From the Myth Smash­ers: Do donors real­ly love hav­ing a brick with their name on it?

As fundrais­ers, many of us will have seen buy a brick’ cam­paigns over the years. We even fea­ture some suc­cess­ful ones on SOFII! But 2022 Myth Smash­ers win­ner Kel­lie O’Sullivan isn’t sure putting your donor’s name on a brick is strict­ly nec­es­sary. She thinks it’s less about the brick and mor­tar or the phys­i­cal build­ing – and more about build­ing’ a lega­cy that lays the foun­da­tions of com­mu­ni­ty, con­nec­tion, and collaboration.

Written by
Kellie O’Sullivan
November 29, 2023
When I am the donor, I’m not motivated by seeing my name on a brick.

Before I get started, let’s go over what a capital campaign is.

It’s a complex and lengthy campaign to raise a significant amount of money for a large project, generally buildings, infrastructure, and equipment. These tangible projects provide a multitude of opportunities to acknowledge and motivate donors to give – such as having your name on the building or perhaps a name on a brick.

But is that really what’s motivating donors to give? No.

When I started in my role as the University of Newcastle’s Development Coordinator for Alumni House – which is the University’s 15-million-dollar capital campaign to build a multi-storey alumni-dedicated building in Newcastle – I was excited. The job description included extensive engagement, coordination, and relationship building; most of my passions tied together!

Funds raised from the campaign would be used to construct a building. As the daughter of a builder, I spent much of my childhood years on construction sites. I remember walking (actually, probably running) on concrete slabs, smelling the scent of sawdust, watching frames being raised, hearing cement mixers churning, and seeing bricks being laid.

I also love anything tangible. Anything I can see and experience allows me to passionately, empathetically, and genuinely be involved.

Really, this role completely aligned to many of my interests! I’m also quite a rational thinker, possibly an anomaly for a fundraiser, but here I am. So, working on a project that would result in the construction of a landmark building in the heart of my city… well, I thought I’d landed quite the role.

Then it hit me. And I like to think us fundraisers are an honest bunch, so I’ll be completely transparent.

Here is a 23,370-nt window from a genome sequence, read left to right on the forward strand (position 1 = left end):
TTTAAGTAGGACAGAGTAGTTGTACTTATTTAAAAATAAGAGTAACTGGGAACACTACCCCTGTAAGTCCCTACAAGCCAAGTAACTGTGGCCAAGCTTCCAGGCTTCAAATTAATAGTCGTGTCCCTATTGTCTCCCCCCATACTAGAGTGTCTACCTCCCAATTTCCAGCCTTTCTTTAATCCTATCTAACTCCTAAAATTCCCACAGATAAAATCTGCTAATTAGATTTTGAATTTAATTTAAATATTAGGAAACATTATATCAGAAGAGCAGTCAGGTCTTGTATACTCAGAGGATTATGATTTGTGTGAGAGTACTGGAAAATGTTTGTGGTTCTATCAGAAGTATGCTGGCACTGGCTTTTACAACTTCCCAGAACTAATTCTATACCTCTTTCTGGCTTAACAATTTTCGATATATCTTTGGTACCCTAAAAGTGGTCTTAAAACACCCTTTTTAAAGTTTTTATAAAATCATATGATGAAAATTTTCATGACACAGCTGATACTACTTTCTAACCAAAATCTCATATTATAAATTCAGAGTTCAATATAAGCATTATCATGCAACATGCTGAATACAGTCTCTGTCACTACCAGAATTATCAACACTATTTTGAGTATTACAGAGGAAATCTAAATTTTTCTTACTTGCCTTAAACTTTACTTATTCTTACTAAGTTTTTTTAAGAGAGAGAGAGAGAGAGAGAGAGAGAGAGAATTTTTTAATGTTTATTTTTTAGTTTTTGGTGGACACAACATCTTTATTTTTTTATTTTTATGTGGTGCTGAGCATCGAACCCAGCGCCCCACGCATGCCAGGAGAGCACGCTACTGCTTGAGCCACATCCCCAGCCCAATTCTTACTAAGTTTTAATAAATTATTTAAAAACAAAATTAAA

When it came to fundraising, why would someone give to a building? Sure, it’ll look great, but that’s not enough, is it? How on earth am I going to write emotive communications to encourage and inspire people to philanthropically contribute to a building?

Then I read the business case and many, many pieces of collateral. And it hit me like a tonne of bricks – pun completely intended. People aren’t giving to the building; they’re giving to the impact the building will have. They’re giving to what the building facilitates and the lives it will change.

It's a myth that people give to see a brick with their name on it. It’s just not true.

It’s not about the brick and mortar and the physical building; it’s about ‘building’ a legacy, about laying the foundations of community, connection, and collaboration.

The Great Hall, at the University of Newcastle

Ironically, in 1966 the University of Newcastle utilised a ‘buy a brick’ campaign concept to raise money for the University’s trademark building – the Great Hall. It was opened in 1973 and since then thousands of alumni have walked across the stage of the Great Hall to receive their certificate. This prestigious building is home to life-long memories, celebrations, ceremonies, and events.

I don’t think those donors were motivated by having their name on a brick and I certainly haven’t witnessed one person wandering around the building looking for their name on a brick. Not one.

But I, along with thousands of fellow graduates, will remember the feeling sitting in that packed auditorium with our classmates, eagerly awaiting our name being called to walk up the steps onto the stage and feeling that the past three years of my life were about to be celebrated and cheered.